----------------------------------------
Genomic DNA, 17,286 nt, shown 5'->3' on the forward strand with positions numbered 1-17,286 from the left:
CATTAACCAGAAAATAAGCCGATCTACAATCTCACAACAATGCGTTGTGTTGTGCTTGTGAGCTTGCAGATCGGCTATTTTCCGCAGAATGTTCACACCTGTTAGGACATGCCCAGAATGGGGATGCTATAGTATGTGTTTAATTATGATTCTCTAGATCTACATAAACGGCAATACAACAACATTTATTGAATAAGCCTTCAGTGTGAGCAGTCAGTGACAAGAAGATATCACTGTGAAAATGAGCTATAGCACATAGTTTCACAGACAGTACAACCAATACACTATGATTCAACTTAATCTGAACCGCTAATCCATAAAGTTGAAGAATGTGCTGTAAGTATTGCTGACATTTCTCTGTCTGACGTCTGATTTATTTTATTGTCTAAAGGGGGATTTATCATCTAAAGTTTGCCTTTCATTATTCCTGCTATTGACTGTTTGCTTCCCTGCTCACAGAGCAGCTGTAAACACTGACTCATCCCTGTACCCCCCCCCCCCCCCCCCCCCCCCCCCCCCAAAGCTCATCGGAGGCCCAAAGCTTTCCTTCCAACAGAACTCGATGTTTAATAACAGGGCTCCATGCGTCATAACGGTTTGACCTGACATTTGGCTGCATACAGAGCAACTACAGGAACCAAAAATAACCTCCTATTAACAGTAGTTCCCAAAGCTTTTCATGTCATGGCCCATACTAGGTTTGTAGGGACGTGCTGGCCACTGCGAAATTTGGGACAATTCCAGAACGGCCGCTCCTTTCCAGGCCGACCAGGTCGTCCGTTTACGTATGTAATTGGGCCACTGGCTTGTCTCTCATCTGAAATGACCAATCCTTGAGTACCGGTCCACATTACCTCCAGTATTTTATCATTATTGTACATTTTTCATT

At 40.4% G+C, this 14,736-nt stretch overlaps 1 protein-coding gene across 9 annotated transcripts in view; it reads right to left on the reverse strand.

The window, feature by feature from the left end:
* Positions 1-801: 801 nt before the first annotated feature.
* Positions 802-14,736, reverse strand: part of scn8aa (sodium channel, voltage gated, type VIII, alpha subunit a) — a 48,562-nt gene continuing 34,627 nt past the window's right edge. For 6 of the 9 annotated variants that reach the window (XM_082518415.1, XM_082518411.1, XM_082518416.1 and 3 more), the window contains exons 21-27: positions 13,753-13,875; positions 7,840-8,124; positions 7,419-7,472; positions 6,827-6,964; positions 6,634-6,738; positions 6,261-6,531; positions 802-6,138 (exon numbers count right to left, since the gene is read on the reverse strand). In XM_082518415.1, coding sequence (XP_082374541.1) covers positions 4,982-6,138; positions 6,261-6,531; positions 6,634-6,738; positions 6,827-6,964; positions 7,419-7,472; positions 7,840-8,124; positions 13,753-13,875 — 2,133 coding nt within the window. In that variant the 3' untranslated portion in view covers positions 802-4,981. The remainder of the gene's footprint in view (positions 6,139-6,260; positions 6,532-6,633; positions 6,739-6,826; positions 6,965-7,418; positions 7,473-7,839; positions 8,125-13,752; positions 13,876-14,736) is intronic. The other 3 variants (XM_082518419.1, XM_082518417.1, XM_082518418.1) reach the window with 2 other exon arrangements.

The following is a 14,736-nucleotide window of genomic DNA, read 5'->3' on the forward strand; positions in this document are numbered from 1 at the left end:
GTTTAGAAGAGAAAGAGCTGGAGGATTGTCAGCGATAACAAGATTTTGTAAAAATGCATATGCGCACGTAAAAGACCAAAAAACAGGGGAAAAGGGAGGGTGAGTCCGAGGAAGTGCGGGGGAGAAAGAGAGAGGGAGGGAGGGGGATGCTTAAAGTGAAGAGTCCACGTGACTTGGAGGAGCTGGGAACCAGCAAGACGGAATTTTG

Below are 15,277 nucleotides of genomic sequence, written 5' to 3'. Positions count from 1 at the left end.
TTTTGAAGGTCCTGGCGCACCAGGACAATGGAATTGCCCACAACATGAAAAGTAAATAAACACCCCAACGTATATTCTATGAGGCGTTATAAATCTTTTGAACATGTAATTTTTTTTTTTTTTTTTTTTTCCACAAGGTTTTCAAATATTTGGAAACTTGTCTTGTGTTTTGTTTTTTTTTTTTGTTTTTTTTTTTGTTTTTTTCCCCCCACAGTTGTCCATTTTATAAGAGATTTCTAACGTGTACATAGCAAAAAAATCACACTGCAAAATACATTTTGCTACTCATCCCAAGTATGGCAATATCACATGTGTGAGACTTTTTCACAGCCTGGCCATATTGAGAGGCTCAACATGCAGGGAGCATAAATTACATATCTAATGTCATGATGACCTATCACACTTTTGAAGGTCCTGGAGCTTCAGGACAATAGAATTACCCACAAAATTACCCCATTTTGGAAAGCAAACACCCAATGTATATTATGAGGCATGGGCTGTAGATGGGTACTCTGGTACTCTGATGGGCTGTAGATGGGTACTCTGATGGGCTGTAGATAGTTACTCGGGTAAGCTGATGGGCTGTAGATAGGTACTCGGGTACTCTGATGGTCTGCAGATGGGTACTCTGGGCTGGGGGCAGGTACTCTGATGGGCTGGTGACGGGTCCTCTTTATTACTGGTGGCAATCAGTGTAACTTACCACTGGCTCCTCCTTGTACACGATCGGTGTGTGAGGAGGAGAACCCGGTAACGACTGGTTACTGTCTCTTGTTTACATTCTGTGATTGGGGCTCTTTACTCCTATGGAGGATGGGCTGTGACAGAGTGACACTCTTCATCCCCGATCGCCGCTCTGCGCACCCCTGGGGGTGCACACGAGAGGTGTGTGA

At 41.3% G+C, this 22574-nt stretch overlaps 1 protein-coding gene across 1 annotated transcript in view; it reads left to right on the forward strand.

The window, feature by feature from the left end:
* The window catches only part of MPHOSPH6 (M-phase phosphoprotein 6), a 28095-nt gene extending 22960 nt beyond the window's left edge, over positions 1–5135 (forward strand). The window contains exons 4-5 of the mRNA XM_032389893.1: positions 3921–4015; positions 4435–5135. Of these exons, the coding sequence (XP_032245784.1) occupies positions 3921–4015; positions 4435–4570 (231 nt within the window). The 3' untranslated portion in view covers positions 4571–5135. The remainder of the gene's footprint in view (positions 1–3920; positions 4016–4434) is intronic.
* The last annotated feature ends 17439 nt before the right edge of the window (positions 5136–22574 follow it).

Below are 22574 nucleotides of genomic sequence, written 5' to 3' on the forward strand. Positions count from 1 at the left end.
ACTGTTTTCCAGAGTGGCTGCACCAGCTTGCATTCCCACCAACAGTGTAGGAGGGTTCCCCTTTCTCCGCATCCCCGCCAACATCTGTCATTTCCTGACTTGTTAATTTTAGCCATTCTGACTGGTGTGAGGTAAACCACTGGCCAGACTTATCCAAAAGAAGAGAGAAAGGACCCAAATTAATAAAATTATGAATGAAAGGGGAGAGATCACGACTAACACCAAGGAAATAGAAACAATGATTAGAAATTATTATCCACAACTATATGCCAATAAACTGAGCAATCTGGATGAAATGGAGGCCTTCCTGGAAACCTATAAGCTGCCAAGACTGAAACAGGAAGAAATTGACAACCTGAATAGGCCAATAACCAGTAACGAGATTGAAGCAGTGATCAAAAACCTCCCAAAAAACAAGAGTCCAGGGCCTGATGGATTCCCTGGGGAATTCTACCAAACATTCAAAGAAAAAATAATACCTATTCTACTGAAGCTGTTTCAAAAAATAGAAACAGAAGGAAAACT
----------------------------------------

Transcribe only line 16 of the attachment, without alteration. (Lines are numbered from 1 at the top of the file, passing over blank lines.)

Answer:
ACTGTTTTCCAGAGTGGCTGCACCAGCTTGCATTCCCACCAACAGTGTAGGAGGGTTCCCCTTTCTCCGCATCCCCGCCAACATCTGTCATTTCCTGACTTGTTAATTTTAGCCATTCTGACTGGTGTGAGGTAAACCACTGGCCAGACTTATCCAAAAGAAGAGAGAAAGGACCCAAATTAATAAAATTATGAATGAAAGGGGAGAGATCACGACTAACACCAAGGAAATAGAAACAATGATTAGAAATTATTATCCACAACTATATGCCAATAAACTGAGCAATCTGGATGAAATGGAGGCCTTCCTGGAAACCTATAAGCTGCCAAGACTGAAACAGGAAGAAATTGACAACCTGAATAGGCCAATAACCAGTAACGAGATTGAAGCAGTGATCAAAAACCTCCCAAAAAACAAGAGTCCAGGGCCTGATGGATTCCCTGGGGAATTCTACCAAACATTCAAAGAAAAAATAATACCTATTCTACTGAAGCTGTTTCAAAAAATAGAAACAGAAGGAAAACT